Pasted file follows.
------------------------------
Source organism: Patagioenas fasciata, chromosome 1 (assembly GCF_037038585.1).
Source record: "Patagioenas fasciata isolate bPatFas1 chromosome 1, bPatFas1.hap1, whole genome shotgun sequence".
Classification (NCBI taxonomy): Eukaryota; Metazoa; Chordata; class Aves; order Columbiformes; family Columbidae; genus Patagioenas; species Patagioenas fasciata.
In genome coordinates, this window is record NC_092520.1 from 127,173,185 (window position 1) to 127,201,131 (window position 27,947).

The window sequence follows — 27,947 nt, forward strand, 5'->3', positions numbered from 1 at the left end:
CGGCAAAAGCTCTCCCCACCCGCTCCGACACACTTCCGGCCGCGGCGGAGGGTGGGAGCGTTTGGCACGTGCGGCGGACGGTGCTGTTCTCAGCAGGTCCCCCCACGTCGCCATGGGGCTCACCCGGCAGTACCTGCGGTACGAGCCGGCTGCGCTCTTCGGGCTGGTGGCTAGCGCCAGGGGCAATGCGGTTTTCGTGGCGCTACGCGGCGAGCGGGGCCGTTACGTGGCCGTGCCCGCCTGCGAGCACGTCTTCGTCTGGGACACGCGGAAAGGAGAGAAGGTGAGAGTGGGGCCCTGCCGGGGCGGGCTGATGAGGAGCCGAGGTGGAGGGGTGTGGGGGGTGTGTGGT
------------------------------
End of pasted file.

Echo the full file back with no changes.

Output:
Source organism: Patagioenas fasciata, chromosome 1 (assembly GCF_037038585.1).
Source record: "Patagioenas fasciata isolate bPatFas1 chromosome 1, bPatFas1.hap1, whole genome shotgun sequence".
Classification (NCBI taxonomy): Eukaryota; Metazoa; Chordata; class Aves; order Columbiformes; family Columbidae; genus Patagioenas; species Patagioenas fasciata.
In genome coordinates, this window is record NC_092520.1 from 127,173,185 (window position 1) to 127,201,131 (window position 27,947).

The window sequence follows — 27,947 nt, forward strand, 5'->3', positions numbered from 1 at the left end:
CGGCAAAAGCTCTCCCCACCCGCTCCGACACACTTCCGGCCGCGGCGGAGGGTGGGAGCGTTTGGCACGTGCGGCGGACGGTGCTGTTCTCAGCAGGTCCCCCCACGTCGCCATGGGGCTCACCCGGCAGTACCTGCGGTACGAGCCGGCTGCGCTCTTCGGGCTGGTGGCTAGCGCCAGGGGCAATGCGGTTTTCGTGGCGCTACGCGGCGAGCGGGGCCGTTACGTGGCCGTGCCCGCCTGCGAGCACGTCTTCGTCTGGGACACGCGGAAAGGAGAGAAGGTGAGAGTGGGGCCCTGCCGGGGCGGGCTGATGAGGAGCCGAGGTGGAGGGGTGTGGGGGGTGTGTGGT